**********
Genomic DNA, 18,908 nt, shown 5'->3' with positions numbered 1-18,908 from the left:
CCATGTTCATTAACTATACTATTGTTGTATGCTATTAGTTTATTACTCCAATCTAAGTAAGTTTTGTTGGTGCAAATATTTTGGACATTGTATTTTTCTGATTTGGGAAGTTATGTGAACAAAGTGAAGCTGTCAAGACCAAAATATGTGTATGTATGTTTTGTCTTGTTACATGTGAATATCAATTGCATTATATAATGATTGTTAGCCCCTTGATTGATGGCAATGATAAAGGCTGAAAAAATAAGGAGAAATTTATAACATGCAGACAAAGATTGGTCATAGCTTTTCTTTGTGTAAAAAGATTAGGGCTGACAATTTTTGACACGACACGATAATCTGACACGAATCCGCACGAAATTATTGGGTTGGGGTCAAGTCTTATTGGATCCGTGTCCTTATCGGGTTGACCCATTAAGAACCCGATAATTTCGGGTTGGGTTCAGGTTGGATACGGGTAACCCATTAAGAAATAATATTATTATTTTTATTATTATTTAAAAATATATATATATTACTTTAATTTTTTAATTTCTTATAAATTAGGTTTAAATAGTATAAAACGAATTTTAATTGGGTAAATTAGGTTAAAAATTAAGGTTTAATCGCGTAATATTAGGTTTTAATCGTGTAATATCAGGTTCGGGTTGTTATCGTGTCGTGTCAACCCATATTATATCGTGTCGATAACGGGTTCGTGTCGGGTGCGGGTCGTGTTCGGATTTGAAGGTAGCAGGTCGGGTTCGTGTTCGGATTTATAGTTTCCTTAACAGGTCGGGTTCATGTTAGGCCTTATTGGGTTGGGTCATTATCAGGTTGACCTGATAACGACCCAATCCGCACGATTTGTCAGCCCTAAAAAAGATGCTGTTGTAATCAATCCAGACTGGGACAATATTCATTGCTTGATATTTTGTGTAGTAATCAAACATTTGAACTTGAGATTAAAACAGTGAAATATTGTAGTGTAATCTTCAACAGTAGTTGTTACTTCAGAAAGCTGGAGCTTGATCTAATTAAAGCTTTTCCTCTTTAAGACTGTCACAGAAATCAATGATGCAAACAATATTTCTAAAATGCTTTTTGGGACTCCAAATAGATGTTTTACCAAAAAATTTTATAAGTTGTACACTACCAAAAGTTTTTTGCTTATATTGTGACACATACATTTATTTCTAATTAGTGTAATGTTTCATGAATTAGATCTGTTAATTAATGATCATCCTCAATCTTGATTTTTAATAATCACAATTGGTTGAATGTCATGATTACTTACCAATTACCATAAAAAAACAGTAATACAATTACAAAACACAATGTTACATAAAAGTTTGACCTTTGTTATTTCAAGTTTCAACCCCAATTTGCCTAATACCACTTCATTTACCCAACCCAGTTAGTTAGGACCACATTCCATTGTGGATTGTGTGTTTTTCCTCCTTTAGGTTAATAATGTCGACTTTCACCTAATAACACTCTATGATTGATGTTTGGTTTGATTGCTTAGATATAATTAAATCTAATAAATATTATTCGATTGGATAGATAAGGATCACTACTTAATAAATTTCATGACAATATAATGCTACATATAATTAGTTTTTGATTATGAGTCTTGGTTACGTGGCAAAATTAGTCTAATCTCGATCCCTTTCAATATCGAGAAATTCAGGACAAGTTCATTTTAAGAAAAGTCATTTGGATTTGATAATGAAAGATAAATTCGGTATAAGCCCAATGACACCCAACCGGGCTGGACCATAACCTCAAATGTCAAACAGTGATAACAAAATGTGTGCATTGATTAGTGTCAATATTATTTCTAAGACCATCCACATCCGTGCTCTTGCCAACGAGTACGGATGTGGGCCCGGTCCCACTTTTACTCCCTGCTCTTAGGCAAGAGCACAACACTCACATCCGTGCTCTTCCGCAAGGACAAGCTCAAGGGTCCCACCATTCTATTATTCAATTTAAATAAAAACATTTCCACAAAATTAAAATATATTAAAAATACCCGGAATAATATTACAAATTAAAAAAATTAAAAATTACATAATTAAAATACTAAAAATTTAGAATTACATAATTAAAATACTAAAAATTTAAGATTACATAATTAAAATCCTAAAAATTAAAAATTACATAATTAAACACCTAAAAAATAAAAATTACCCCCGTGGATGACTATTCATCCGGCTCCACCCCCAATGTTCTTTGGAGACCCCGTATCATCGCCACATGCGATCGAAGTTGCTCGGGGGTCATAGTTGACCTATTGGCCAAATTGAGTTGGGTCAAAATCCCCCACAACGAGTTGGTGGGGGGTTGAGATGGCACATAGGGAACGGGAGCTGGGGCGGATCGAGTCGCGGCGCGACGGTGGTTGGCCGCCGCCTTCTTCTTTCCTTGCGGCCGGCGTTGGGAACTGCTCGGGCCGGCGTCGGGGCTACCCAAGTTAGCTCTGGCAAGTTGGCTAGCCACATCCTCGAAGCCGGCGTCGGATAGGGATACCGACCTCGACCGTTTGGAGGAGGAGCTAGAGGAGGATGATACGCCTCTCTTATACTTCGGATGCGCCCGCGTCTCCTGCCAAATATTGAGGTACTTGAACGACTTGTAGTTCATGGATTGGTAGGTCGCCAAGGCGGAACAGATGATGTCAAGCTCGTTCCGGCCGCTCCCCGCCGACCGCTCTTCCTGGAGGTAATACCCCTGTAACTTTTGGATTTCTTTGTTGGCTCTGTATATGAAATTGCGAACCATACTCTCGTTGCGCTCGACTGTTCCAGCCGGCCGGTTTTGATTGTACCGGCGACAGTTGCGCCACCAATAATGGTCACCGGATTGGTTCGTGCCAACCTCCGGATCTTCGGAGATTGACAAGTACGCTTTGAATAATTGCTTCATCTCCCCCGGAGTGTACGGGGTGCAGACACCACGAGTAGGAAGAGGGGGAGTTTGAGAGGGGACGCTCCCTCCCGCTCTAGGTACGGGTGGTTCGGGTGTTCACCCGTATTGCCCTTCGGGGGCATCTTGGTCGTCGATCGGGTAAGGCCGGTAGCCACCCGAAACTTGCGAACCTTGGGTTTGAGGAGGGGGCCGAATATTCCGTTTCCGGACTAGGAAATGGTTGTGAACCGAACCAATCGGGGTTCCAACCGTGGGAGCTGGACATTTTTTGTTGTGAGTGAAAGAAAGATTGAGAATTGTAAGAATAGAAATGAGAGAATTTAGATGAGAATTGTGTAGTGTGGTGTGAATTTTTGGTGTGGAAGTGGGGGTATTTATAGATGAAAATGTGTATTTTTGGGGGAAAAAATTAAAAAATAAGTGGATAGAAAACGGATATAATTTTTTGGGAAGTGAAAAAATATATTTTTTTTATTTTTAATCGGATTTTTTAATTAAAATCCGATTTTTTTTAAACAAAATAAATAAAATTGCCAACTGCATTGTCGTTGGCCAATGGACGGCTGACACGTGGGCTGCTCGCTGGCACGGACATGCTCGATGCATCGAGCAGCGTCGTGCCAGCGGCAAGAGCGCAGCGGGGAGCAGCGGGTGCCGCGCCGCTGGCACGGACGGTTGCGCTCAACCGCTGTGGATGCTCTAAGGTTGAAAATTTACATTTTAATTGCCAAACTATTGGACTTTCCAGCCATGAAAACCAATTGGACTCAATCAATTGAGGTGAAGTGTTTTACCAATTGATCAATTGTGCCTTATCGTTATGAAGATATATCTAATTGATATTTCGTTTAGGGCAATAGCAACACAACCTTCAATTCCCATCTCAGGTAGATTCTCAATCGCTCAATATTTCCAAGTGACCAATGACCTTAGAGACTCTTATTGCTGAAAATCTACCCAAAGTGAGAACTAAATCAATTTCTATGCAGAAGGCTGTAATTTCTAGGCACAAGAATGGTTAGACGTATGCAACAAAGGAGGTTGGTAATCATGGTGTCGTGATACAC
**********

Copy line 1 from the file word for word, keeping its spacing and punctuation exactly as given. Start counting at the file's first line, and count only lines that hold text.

Genomic DNA, 18,908 nt, shown 5'->3' with positions numbered 1-18,908 from the left: